developing 8x10 negatives

I no longer have a darkroom and I don't want to build one at Victor Harbour. I can't stand the chemicals,  they play havoc with my skin, and I'm happy with digital files rather than  the fine print made in the darkroom.  I'm not a good printer. 

That creates a problem with my 8x10 black and white  photography. How do I develop the negatives? Up to now I have sent the 8x10 negatives to a pro-lab inSydney--Blanco Negro--- to be  developed. It proved  expensive to develop  24 negatives--- I only have 12 double film holders.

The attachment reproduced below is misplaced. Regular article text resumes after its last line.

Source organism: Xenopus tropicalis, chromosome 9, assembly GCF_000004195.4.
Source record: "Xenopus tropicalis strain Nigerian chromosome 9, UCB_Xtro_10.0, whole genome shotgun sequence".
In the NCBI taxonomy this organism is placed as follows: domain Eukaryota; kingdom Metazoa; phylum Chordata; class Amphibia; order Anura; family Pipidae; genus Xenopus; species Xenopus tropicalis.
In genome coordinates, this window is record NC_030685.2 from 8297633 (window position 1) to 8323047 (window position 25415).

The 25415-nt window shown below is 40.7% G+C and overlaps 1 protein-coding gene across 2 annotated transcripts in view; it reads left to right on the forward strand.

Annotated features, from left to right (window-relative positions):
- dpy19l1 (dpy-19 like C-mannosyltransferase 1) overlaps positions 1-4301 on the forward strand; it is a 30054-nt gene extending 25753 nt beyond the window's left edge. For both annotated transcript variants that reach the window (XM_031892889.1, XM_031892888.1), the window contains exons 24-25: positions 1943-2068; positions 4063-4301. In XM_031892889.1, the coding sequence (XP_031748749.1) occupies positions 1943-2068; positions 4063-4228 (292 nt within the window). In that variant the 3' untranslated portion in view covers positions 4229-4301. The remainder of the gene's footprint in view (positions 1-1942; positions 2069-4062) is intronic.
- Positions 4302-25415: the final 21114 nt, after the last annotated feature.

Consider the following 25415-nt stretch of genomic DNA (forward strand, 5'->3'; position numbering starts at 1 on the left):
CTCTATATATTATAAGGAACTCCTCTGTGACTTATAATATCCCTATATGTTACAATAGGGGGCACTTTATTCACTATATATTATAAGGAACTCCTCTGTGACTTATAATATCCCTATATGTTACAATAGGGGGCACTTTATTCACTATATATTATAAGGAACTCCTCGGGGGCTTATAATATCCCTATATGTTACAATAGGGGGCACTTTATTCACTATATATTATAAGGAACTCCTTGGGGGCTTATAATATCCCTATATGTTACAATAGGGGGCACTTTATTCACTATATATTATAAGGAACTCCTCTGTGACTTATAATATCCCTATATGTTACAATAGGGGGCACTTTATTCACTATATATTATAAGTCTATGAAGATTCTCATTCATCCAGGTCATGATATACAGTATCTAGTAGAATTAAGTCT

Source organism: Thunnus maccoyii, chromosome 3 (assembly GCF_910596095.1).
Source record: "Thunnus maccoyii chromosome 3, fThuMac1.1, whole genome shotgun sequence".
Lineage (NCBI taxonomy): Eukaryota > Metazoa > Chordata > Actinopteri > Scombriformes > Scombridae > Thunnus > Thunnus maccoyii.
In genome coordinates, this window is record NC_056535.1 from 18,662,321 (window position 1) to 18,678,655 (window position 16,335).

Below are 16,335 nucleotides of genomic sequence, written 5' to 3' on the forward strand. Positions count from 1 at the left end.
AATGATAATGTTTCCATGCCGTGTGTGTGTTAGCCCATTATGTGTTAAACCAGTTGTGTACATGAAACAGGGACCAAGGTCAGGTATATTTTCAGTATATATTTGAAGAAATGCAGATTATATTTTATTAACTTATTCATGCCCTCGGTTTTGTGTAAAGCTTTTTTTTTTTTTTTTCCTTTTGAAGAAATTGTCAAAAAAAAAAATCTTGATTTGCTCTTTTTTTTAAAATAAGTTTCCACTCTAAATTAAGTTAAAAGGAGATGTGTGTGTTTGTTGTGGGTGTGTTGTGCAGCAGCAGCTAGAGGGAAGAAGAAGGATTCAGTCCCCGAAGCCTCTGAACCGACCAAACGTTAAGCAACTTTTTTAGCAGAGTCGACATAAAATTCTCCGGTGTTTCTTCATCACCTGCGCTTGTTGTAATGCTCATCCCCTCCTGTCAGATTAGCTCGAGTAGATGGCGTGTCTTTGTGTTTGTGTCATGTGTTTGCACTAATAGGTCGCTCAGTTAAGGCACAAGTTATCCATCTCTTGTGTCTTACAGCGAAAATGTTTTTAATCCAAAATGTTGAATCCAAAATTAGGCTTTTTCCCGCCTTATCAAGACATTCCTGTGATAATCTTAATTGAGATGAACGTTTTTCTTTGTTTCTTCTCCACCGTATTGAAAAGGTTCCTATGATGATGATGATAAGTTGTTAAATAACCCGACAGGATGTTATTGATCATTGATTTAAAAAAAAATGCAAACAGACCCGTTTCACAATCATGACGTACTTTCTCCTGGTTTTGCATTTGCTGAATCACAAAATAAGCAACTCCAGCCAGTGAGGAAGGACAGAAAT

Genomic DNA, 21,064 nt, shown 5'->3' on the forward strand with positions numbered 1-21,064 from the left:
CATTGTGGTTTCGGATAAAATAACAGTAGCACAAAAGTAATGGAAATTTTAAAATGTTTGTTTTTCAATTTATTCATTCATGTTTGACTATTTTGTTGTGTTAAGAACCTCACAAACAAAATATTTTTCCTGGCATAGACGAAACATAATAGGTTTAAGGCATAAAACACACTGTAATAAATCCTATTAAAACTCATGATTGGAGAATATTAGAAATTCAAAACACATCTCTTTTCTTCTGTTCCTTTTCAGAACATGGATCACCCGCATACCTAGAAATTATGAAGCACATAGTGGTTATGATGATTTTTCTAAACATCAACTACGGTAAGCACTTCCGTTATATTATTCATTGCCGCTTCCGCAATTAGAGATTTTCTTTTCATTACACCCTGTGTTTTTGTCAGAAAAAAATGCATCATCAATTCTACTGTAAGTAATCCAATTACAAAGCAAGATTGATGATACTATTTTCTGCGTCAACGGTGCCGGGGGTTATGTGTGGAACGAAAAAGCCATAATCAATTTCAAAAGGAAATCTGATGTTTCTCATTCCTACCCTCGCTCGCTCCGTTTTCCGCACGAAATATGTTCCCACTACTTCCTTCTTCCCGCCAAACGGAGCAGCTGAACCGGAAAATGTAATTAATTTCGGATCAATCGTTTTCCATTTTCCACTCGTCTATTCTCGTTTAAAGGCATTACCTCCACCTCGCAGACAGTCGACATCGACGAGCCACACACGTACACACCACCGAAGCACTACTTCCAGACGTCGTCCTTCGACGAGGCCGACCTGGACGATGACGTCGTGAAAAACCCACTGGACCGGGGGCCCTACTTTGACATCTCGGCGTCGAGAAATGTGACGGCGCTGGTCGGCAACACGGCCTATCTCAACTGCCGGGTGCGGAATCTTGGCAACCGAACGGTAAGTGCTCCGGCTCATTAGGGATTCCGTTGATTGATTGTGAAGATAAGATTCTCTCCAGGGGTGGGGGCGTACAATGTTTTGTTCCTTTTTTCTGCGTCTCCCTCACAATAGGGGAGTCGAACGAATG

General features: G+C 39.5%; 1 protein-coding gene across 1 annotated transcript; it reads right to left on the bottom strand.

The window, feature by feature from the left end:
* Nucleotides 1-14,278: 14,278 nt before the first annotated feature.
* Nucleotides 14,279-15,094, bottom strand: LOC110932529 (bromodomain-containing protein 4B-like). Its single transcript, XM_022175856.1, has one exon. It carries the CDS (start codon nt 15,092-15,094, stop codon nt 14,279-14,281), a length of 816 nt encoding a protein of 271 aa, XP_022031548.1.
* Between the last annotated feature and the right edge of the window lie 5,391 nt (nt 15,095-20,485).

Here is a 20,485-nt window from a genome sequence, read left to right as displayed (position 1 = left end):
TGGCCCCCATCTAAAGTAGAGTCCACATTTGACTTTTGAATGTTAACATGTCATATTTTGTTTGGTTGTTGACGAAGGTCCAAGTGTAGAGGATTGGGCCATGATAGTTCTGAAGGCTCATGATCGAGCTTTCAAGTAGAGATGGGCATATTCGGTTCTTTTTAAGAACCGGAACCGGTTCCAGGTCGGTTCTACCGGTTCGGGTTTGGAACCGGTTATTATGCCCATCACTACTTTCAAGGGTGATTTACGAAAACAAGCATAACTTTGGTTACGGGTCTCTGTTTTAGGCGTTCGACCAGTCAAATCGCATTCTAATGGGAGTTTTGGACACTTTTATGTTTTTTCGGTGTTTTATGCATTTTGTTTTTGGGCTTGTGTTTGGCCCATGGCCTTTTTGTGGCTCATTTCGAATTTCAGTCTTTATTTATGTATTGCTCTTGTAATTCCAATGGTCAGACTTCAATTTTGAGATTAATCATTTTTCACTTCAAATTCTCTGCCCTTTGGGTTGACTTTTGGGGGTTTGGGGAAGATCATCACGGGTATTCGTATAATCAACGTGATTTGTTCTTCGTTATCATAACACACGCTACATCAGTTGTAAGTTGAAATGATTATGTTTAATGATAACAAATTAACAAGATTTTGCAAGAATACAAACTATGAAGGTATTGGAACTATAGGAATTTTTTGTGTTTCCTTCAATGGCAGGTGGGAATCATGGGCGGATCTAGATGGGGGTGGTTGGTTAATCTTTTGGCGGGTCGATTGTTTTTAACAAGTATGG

I've always thought it  would be  much more convenient to develop the 8x10 negatives in Adelaide at a community darkroom, even if that does mean  DIY.  Thankfully,  one now exists--- The Analogue Laboratory,  which is now situated at The Mill in Adelaide's CBD. What a great initiative!  

 It is  much cheaper if I do it myself and  Ii represents a return to the craft skills of photography that I was trained in. I used to tray develop sheet film in the Bowden studio,  but it appears that DIY at the Analogue Lab involves  sheet film  clasped in hangers that are then gently dipped  up and down in  a tank. 

You can develop more film  in one go, so it is more efficient than the  tray development that I used to do.   I guess the next step is using a Jobo   3000 series Expert Drum  at home. Jobo, however, went  insolvent in 2010.  

I'm looking forward to my first darkroom session this Sunday. 

8x10 colour